escaping the bonds of earth
“Oh! I have slipped the surly bonds of earth
And danced the skies on laughter-
Sunward I’ve climbed, and joined the tumbling mirth
Of sun-split clouds – and done a hundred things
You have not dreamed of – wheeled and soared and swung
High in the sunlit silence. Hov’ring there
I’ve chased the shouting wind along, and flung
My eager craft through footless halls of air.
Pilot Officer Gillespie Magee
Birds, of course, were not the first to fly.
Insects beat them to that honour, as did the gliding reptiles of the dinosaur era. But. surely, there is no animal that has so perfected flight and raised it to such an art form as the bird.
Whether it be the mighty condor soaring above the Andes on effortless spirals, the ocean-wandering albatross gliding on the air pushed up by waves, or the humming-bird all-a-blur at the mouths of flowers, flight has fascinated ground dwelling humans since we first stood on two legs and looked to the sky.
There seems not to be a race, religion or culture that does not refer, somewhere to the soaring splendor of birds and flight. Many of our most potent mythical beings are imagined with having this ability.
Birds, especially flying birds, feature strongly in prehistoric art and in our legends, including those of Maori here in New Zealand. I have visited the rock drawings that feature the now extinct Haast Eagle, which, if it were still alive today, would be the world’s biggest raptor.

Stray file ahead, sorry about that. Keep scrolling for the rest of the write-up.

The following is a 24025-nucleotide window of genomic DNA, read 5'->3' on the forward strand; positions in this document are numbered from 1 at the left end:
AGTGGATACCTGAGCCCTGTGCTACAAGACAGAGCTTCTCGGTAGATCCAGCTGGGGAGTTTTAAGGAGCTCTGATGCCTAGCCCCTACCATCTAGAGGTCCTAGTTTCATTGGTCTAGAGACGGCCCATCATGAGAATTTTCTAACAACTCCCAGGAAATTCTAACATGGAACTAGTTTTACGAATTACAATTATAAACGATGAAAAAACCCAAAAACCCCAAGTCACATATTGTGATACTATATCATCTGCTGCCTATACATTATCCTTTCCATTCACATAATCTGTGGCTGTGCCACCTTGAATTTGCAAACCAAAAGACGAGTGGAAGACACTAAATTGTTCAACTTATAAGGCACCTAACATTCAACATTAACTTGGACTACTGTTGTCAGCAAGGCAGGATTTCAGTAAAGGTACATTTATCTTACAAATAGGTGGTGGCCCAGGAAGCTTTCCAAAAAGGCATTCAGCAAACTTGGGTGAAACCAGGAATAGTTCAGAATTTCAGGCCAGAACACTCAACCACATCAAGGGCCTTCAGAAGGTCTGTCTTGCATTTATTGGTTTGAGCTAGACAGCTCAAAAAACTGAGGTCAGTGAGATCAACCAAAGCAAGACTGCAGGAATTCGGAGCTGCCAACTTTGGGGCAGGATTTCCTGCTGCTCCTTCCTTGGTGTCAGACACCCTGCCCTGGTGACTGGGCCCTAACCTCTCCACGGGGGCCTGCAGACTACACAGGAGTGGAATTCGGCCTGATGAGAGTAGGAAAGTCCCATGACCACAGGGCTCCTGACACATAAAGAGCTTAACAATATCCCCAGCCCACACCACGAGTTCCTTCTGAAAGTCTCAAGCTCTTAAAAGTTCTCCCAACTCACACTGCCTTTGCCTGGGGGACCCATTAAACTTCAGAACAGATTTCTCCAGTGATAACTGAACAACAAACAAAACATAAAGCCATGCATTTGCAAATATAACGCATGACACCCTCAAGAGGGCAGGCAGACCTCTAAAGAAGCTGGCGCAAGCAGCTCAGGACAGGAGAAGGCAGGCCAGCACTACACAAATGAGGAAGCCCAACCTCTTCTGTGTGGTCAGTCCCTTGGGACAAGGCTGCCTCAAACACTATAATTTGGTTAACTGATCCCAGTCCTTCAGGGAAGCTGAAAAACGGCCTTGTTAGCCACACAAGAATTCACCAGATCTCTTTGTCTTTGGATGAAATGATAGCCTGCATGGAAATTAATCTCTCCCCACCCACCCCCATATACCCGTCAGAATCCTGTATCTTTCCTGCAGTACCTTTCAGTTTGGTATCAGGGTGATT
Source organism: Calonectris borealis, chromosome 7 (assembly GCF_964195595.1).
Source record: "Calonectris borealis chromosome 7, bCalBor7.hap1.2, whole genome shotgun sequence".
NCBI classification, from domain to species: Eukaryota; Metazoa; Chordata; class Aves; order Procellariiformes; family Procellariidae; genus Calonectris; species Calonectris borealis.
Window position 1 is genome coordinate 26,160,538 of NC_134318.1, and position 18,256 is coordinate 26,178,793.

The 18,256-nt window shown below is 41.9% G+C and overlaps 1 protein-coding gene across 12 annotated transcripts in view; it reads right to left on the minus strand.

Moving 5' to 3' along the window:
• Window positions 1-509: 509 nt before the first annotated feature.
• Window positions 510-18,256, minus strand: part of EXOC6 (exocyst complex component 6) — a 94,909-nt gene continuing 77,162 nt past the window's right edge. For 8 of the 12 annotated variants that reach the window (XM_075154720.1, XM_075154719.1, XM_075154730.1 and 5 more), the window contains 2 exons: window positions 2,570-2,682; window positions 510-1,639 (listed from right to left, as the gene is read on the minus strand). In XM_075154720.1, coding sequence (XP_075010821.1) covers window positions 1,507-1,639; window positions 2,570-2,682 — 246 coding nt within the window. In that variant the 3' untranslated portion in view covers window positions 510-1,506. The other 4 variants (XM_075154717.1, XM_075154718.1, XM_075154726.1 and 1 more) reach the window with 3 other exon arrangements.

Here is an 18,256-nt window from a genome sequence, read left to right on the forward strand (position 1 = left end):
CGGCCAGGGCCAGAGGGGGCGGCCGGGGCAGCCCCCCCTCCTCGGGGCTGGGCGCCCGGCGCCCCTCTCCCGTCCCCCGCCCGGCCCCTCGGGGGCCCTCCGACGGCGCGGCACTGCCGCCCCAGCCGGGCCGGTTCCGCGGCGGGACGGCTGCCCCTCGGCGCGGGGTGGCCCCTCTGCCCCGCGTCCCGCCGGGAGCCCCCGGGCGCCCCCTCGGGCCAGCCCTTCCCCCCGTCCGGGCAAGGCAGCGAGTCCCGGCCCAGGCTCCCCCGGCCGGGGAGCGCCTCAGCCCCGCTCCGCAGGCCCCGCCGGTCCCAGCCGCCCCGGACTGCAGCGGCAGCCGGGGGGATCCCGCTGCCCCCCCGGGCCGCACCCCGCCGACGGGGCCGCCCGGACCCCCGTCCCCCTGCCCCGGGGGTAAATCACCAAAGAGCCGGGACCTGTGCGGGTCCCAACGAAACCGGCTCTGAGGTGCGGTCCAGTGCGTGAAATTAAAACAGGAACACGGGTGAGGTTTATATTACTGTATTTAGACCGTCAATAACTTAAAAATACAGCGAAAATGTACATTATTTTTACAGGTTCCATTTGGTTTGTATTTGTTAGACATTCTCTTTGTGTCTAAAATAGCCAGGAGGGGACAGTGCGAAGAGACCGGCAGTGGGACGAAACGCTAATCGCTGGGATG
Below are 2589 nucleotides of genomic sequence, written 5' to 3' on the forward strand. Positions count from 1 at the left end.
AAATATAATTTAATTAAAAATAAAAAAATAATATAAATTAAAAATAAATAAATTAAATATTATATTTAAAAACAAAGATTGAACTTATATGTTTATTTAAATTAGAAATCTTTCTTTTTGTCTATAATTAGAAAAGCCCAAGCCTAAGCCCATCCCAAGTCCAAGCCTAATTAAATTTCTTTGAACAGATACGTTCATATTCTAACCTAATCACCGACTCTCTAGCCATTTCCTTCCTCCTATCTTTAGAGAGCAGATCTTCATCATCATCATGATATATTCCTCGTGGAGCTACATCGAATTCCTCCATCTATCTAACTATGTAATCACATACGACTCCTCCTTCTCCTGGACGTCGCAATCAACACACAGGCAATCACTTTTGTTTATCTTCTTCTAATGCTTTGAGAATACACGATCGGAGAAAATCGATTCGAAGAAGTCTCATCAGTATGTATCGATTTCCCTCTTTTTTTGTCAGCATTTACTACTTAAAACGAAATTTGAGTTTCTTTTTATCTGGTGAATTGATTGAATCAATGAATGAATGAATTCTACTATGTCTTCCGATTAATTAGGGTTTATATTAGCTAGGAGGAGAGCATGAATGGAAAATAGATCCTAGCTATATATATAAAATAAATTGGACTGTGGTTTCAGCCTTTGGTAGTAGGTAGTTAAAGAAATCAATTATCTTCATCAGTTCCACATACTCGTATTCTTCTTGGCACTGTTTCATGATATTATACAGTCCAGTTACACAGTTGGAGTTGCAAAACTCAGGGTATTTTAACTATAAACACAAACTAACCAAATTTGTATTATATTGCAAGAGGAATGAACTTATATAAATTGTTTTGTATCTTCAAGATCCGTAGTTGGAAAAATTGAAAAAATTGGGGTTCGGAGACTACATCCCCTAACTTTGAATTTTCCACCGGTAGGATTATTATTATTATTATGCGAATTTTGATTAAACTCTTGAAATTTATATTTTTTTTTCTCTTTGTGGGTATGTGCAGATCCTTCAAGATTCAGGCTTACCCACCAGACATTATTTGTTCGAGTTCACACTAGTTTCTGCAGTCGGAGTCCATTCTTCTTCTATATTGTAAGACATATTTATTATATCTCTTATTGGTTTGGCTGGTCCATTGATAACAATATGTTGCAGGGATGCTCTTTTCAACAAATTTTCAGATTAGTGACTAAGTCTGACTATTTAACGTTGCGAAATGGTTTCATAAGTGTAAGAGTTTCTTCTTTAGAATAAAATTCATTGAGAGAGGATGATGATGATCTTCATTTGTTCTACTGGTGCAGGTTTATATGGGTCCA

When I am photographing birds my biggest thrill and greatest satisfaction is to get that perfect flight photo.
This photo blog features some of my own photos of birds in flight as a tribute to the sheer beauty of it.
The gannet above and the albatrosses
left and right
were photographed off the coast of
Fiordland following our cruise ship.
And, of course, the gulls:
Enough of the sea birds, let’s head slightly inland!
Not to be confused with these guys – Kotuku – white heron – Egretta alba modesta
Kotuku can be quite bold birds once they get used to people. There was one bird at
Wellington that wintered in the Hutt River mouth mudflats right on the Petone foreshore.
You could walk upright to within 5 metres of it and, if you crawled, almost touch it!
But another kotuku I observed yesterday in the isolated high country fled as soon as I came within 50 metres.
Similarly, white-faced heron are mostly quite timid but can become used to people, which can make for easier photos.
Estuaries are one of my favourite places to go birding as they occur at the junction of land and sea and so have species from both environments as well as their own estuarine specialists.
In Canterbury I have discovered the joys of Ashley Estuary which is rich in a large variety of bird life.
Similarly Lake Ellesmere, though not an estuary, being right on the edge of the sea presents many opportunities to observe birds and also has large numbers of migrant waders visiting for spring and summer.
And, finally, my favourite, the glorious speedster – Karearea, New